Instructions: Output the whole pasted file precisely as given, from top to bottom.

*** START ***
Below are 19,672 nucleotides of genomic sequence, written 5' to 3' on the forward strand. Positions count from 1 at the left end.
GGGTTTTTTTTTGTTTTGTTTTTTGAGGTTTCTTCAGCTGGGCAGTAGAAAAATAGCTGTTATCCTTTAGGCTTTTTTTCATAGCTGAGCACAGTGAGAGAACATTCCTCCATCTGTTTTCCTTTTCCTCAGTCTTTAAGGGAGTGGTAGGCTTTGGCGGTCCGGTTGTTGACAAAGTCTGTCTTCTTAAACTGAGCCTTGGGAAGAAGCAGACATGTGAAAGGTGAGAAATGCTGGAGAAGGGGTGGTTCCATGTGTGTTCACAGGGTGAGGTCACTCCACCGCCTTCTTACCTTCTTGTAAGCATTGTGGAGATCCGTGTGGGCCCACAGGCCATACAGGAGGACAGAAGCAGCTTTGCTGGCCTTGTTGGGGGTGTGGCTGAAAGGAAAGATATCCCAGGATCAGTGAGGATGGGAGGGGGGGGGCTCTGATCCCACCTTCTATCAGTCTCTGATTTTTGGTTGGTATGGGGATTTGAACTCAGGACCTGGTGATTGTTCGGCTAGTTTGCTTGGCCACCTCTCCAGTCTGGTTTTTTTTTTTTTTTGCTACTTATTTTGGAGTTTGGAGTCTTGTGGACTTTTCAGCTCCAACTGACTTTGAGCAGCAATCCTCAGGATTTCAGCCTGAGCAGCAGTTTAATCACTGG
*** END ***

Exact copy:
Below are 19,672 nucleotides of genomic sequence, written 5' to 3' on the forward strand. Positions count from 1 at the left end.
GGGTTTTTTTTTGTTTTGTTTTTTGAGGTTTCTTCAGCTGGGCAGTAGAAAAATAGCTGTTATCCTTTAGGCTTTTTTTCATAGCTGAGCACAGTGAGAGAACATTCCTCCATCTGTTTTCCTTTTCCTCAGTCTTTAAGGGAGTGGTAGGCTTTGGCGGTCCGGTTGTTGACAAAGTCTGTCTTCTTAAACTGAGCCTTGGGAAGAAGCAGACATGTGAAAGGTGAGAAATGCTGGAGAAGGGGTGGTTCCATGTGTGTTCACAGGGTGAGGTCACTCCACCGCCTTCTTACCTTCTTGTAAGCATTGTGGAGATCCGTGTGGGCCCACAGGCCATACAGGAGGACAGAAGCAGCTTTGCTGGCCTTGTTGGGGGTGTGGCTGAAAGGAAAGATATCCCAGGATCAGTGAGGATGGGAGGGGGGGGGCTCTGATCCCACCTTCTATCAGTCTCTGATTTTTGGTTGGTATGGGGATTTGAACTCAGGACCTGGTGATTGTTCGGCTAGTTTGCTTGGCCACCTCTCCAGTCTGGTTTTTTTTTTTTTTTGCTACTTATTTTGGAGTTTGGAGTCTTGTGGACTTTTCAGCTCCAACTGACTTTGAGCAGCAATCCTCAGGATTTCAGCCTGAGCAGCAGTTTAATCACTGG